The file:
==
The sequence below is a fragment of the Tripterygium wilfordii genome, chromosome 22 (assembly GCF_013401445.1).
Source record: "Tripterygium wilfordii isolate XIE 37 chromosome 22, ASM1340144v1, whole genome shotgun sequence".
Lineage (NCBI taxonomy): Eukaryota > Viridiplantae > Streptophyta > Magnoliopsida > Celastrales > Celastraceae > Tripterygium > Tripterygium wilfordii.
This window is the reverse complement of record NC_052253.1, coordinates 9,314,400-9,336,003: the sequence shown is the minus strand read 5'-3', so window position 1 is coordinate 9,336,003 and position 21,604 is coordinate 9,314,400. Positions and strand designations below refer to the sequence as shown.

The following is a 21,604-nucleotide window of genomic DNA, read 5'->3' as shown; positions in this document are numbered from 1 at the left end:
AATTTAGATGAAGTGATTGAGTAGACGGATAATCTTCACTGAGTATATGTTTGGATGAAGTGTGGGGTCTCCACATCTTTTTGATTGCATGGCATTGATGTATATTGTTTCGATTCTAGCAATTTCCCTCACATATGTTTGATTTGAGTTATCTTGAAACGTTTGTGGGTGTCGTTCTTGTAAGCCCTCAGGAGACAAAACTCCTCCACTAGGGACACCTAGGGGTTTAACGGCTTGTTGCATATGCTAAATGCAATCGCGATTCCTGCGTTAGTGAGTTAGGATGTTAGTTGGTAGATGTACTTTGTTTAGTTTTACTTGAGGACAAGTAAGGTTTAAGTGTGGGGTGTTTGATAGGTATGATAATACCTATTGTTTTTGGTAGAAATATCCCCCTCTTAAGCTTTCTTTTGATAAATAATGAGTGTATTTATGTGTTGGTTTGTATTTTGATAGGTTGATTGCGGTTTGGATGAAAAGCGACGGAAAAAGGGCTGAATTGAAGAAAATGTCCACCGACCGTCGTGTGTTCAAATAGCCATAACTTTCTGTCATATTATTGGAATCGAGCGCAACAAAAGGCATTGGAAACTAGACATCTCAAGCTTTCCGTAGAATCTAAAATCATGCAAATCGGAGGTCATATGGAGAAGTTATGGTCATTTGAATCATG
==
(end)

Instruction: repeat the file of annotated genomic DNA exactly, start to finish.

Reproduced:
The sequence below is a fragment of the Tripterygium wilfordii genome, chromosome 22 (assembly GCF_013401445.1).
Source record: "Tripterygium wilfordii isolate XIE 37 chromosome 22, ASM1340144v1, whole genome shotgun sequence".
Lineage (NCBI taxonomy): Eukaryota > Viridiplantae > Streptophyta > Magnoliopsida > Celastrales > Celastraceae > Tripterygium > Tripterygium wilfordii.
This window is the reverse complement of record NC_052253.1, coordinates 9,314,400-9,336,003: the sequence shown is the minus strand read 5'-3', so window position 1 is coordinate 9,336,003 and position 21,604 is coordinate 9,314,400. Positions and strand designations below refer to the sequence as shown.

The following is a 21,604-nucleotide window of genomic DNA, read 5'->3' as shown; positions in this document are numbered from 1 at the left end:
AATTTAGATGAAGTGATTGAGTAGACGGATAATCTTCACTGAGTATATGTTTGGATGAAGTGTGGGGTCTCCACATCTTTTTGATTGCATGGCATTGATGTATATTGTTTCGATTCTAGCAATTTCCCTCACATATGTTTGATTTGAGTTATCTTGAAACGTTTGTGGGTGTCGTTCTTGTAAGCCCTCAGGAGACAAAACTCCTCCACTAGGGACACCTAGGGGTTTAACGGCTTGTTGCATATGCTAAATGCAATCGCGATTCCTGCGTTAGTGAGTTAGGATGTTAGTTGGTAGATGTACTTTGTTTAGTTTTACTTGAGGACAAGTAAGGTTTAAGTGTGGGGTGTTTGATAGGTATGATAATACCTATTGTTTTTGGTAGAAATATCCCCCTCTTAAGCTTTCTTTTGATAAATAATGAGTGTATTTATGTGTTGGTTTGTATTTTGATAGGTTGATTGCGGTTTGGATGAAAAGCGACGGAAAAAGGGCTGAATTGAAGAAAATGTCCACCGACCGTCGTGTGTTCAAATAGCCATAACTTTCTGTCATATTATTGGAATCGAGCGCAACAAAAGGCATTGGAAACTAGACATCTCAAGCTTTCCGTAGAATCTAAAATCATGCAAATCGGAGGTCATATGGAGAAGTTATGGTCATTTGAATCATG